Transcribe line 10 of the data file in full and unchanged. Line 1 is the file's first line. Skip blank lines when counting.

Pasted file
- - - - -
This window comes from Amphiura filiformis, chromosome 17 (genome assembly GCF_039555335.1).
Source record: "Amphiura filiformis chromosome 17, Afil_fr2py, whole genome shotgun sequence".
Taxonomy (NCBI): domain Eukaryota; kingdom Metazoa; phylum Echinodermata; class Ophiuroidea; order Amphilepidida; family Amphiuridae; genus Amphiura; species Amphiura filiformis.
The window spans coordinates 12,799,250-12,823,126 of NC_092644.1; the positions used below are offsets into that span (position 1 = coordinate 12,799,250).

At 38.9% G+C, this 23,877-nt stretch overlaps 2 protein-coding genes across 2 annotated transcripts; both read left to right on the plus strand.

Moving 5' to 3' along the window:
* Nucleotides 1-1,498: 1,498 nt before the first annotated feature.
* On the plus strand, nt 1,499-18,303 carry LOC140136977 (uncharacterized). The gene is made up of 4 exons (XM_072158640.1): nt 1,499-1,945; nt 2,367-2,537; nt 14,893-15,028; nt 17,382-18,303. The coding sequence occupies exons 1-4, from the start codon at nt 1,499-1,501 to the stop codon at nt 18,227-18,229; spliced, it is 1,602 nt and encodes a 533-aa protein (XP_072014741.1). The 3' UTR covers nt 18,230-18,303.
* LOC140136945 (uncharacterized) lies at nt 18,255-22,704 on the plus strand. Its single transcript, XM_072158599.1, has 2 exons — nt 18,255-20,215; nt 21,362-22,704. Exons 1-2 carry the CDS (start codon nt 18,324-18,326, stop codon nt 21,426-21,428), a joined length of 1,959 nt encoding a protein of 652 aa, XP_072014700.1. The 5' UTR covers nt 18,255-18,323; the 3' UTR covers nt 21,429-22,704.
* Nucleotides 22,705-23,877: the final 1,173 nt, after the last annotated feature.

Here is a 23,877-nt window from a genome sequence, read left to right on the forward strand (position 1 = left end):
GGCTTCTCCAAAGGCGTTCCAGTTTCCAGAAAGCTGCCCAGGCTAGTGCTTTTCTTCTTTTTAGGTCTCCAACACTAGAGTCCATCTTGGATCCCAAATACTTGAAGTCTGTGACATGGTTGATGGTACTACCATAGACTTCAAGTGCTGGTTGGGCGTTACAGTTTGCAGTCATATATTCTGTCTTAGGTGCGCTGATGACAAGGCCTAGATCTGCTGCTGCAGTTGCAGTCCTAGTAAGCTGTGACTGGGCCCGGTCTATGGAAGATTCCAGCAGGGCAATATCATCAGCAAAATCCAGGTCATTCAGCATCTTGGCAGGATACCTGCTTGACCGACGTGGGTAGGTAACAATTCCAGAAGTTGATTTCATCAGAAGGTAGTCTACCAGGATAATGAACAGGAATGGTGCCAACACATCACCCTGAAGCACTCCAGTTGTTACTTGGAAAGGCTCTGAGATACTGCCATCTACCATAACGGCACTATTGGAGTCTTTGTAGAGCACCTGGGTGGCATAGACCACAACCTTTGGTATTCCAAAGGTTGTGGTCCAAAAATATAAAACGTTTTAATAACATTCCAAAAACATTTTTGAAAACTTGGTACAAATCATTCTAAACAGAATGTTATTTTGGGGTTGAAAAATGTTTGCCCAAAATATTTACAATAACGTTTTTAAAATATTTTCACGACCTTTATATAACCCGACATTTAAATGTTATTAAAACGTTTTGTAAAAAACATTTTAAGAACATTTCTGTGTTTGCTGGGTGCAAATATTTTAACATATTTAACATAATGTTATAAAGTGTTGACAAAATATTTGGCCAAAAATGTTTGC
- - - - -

* Nucleotides 22,705-23,877: the final 1,173 nt, after the last annotated feature.